Over 75 years ago, a young girl named Margaret lived in the city of Norwich, England, approximately 100 miles northeast of London. Since she was only 4 years old when the Blitz began in England, Margaret doesn’t have many pre-war memories. Bombings were a common occurrence to her, and it barely seemed out of the ordinary when she and her mother ran for shelter into underground subway stations to avoid the Germans’ assault.
Due to nightly air raids, everyone was required to black out their windows to avoid lighting a path for enemy aircraft. However, while playing during the day she recalls seeing the face of an enemy pilot when his bomber plane suddenly appeared out of the low-lying clouds – only to quickly rise again to search for suitable targets.
For the most part, the explosions were far from her family home, except one day when an errant bomb exploded in the nearby countryside, causing their front door to be blown from its hinges and sent across the front lawn.
But life went on as usual for Margaret and her childhood playmates. She and her friends found some scenes ridiculous, such as when they pointed and laughed at a bombed-out dwelling where a toilet dangled from high above on the second floor. After all, in their young lives they only knew images of war.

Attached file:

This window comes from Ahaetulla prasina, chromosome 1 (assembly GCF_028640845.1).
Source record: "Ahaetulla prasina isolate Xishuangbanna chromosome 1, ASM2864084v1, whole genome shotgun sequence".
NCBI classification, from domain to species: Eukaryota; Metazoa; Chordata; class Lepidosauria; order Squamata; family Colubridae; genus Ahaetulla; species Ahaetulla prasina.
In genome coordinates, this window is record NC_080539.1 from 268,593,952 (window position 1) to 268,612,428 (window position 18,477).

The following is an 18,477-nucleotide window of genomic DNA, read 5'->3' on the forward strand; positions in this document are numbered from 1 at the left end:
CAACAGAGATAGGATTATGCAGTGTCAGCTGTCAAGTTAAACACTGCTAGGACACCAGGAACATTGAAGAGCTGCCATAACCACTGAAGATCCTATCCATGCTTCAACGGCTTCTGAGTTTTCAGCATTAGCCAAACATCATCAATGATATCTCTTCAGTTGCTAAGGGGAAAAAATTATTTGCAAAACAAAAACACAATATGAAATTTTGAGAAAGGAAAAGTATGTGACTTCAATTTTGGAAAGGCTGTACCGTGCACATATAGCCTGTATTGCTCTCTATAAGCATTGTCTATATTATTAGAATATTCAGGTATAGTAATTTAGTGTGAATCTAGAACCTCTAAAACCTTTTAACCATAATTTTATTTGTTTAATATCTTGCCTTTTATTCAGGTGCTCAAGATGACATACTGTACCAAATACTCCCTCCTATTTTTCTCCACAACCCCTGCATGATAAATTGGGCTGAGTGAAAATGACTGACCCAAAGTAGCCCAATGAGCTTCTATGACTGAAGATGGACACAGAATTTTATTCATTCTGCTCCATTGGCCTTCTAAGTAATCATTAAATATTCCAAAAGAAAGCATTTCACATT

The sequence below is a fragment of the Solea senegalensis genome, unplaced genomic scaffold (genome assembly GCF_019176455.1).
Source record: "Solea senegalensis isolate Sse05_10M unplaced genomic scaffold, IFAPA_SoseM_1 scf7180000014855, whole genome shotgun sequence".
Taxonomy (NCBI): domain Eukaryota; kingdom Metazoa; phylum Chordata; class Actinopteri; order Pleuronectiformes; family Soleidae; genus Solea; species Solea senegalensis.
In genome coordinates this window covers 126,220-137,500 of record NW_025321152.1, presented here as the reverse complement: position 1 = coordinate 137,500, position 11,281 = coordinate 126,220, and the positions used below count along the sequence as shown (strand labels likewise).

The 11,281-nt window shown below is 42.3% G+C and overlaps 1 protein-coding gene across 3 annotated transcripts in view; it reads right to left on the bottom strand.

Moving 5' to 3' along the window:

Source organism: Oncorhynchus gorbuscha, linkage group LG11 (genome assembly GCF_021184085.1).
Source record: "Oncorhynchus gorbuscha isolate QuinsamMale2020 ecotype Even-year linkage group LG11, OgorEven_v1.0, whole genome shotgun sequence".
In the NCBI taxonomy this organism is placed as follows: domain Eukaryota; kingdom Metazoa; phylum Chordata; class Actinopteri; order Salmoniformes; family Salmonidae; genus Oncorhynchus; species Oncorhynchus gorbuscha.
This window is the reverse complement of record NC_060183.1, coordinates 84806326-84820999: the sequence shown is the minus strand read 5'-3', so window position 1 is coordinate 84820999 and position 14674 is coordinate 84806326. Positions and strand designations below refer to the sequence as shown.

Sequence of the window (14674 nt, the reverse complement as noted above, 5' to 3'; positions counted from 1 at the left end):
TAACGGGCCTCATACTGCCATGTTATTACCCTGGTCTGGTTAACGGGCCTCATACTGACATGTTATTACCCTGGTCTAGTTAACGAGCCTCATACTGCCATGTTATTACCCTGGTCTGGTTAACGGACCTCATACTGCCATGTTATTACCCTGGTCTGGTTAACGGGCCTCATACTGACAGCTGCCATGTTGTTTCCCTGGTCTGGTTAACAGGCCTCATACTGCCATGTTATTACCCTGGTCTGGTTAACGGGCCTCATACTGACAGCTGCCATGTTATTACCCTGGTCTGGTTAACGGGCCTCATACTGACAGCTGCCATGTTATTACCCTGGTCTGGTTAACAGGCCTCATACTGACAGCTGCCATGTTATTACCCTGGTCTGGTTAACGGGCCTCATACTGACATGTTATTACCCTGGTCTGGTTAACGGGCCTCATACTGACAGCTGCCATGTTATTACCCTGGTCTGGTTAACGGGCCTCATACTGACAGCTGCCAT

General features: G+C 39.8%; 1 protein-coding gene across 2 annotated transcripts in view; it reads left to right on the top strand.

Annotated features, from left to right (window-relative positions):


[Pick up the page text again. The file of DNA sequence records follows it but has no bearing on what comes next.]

Early one evening Margaret became separated from her mother when the air raid struck. She was playing outside and had to immediately run for cover into the subway station. It was some time before mother and child were reunited. But Margaret didn’t worry too much, since everyone was in the same boat (or subway in this case), and adults kept an eye on the children.
The English weren’t about to let war ruin their world. Margaret recalls captured enemy soldiers were put to work in Britain’s gardens, digging and planting in the very yards of homes they had attempted to destroy.
After the war ended, young Margaret found delight in looking into her neighbors’ windows, watching them eat dinner or sit around the kitchen table listening to radio newscasts. After five years of war, she didn’t remember a time before the conflict when black-out windows weren’t required. She found it interesting that she could actually see neighbors at their everyday lives, as though she was catching them at their unawares.
And later when she attended high school, Margaret’s headmaster was a survivor from the Battle of Dunkirk. He was injured during the rescue, and thereafter he lived with a metal plate in his head.
As a young woman Margaret attended nursing school in England and eventually moved to the States, married and started a family. These days she still calls home to Norwich to check on her aging aunt and ask about the lovely gardens.
It’s the English lavender she misses the most. To this day in the U.S. Margaret keeps a framed portrait of Queen Elizabeth over her bed. And her steady perseverance still prevails – a classic English trait she fittingly earned many years ago.